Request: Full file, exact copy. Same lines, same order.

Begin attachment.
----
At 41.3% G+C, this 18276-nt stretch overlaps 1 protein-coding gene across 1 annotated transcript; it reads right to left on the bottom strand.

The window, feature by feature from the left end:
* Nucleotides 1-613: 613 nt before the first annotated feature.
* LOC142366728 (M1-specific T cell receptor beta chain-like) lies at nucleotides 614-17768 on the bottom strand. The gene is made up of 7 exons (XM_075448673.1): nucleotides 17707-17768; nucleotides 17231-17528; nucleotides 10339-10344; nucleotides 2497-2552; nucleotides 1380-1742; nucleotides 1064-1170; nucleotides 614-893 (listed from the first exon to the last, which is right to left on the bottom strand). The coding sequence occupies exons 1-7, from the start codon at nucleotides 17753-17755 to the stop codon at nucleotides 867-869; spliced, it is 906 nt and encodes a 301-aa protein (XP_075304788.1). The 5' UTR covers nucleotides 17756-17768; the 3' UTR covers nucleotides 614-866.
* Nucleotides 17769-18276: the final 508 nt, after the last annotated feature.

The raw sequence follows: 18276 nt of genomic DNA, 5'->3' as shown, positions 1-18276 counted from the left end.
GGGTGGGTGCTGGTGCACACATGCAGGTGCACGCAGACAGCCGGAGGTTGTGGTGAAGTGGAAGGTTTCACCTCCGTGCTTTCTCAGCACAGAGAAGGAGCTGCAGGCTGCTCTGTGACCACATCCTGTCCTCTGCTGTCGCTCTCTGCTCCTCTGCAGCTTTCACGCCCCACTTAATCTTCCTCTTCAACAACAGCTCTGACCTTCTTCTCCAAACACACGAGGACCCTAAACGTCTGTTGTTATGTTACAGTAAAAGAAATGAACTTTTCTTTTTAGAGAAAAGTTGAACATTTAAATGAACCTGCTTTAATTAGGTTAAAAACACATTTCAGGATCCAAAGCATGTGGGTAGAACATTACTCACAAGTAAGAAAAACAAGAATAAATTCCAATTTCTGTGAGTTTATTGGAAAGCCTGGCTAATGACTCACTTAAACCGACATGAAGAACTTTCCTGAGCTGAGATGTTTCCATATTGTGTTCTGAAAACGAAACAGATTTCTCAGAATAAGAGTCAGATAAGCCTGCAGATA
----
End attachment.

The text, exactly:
At 41.3% G+C, this 18276-nt stretch overlaps 1 protein-coding gene across 1 annotated transcript; it reads right to left on the bottom strand.

The window, feature by feature from the left end:
* Nucleotides 1-613: 613 nt before the first annotated feature.
* LOC142366728 (M1-specific T cell receptor beta chain-like) lies at nucleotides 614-17768 on the bottom strand. The gene is made up of 7 exons (XM_075448673.1): nucleotides 17707-17768; nucleotides 17231-17528; nucleotides 10339-10344; nucleotides 2497-2552; nucleotides 1380-1742; nucleotides 1064-1170; nucleotides 614-893 (listed from the first exon to the last, which is right to left on the bottom strand). The coding sequence occupies exons 1-7, from the start codon at nucleotides 17753-17755 to the stop codon at nucleotides 867-869; spliced, it is 906 nt and encodes a 301-aa protein (XP_075304788.1). The 5' UTR covers nucleotides 17756-17768; the 3' UTR covers nucleotides 614-866.
* Nucleotides 17769-18276: the final 508 nt, after the last annotated feature.

The raw sequence follows: 18276 nt of genomic DNA, 5'->3' as shown, positions 1-18276 counted from the left end.
GGGTGGGTGCTGGTGCACACATGCAGGTGCACGCAGACAGCCGGAGGTTGTGGTGAAGTGGAAGGTTTCACCTCCGTGCTTTCTCAGCACAGAGAAGGAGCTGCAGGCTGCTCTGTGACCACATCCTGTCCTCTGCTGTCGCTCTCTGCTCCTCTGCAGCTTTCACGCCCCACTTAATCTTCCTCTTCAACAACAGCTCTGACCTTCTTCTCCAAACACACGAGGACCCTAAACGTCTGTTGTTATGTTACAGTAAAAGAAATGAACTTTTCTTTTTAGAGAAAAGTTGAACATTTAAATGAACCTGCTTTAATTAGGTTAAAAACACATTTCAGGATCCAAAGCATGTGGGTAGAACATTACTCACAAGTAAGAAAAACAAGAATAAATTCCAATTTCTGTGAGTTTATTGGAAAGCCTGGCTAATGACTCACTTAAACCGACATGAAGAACTTTCCTGAGCTGAGATGTTTCCATATTGTGTTCTGAAAACGAAACAGATTTCTCAGAATAAGAGTCAGATAAGCCTGCAGATA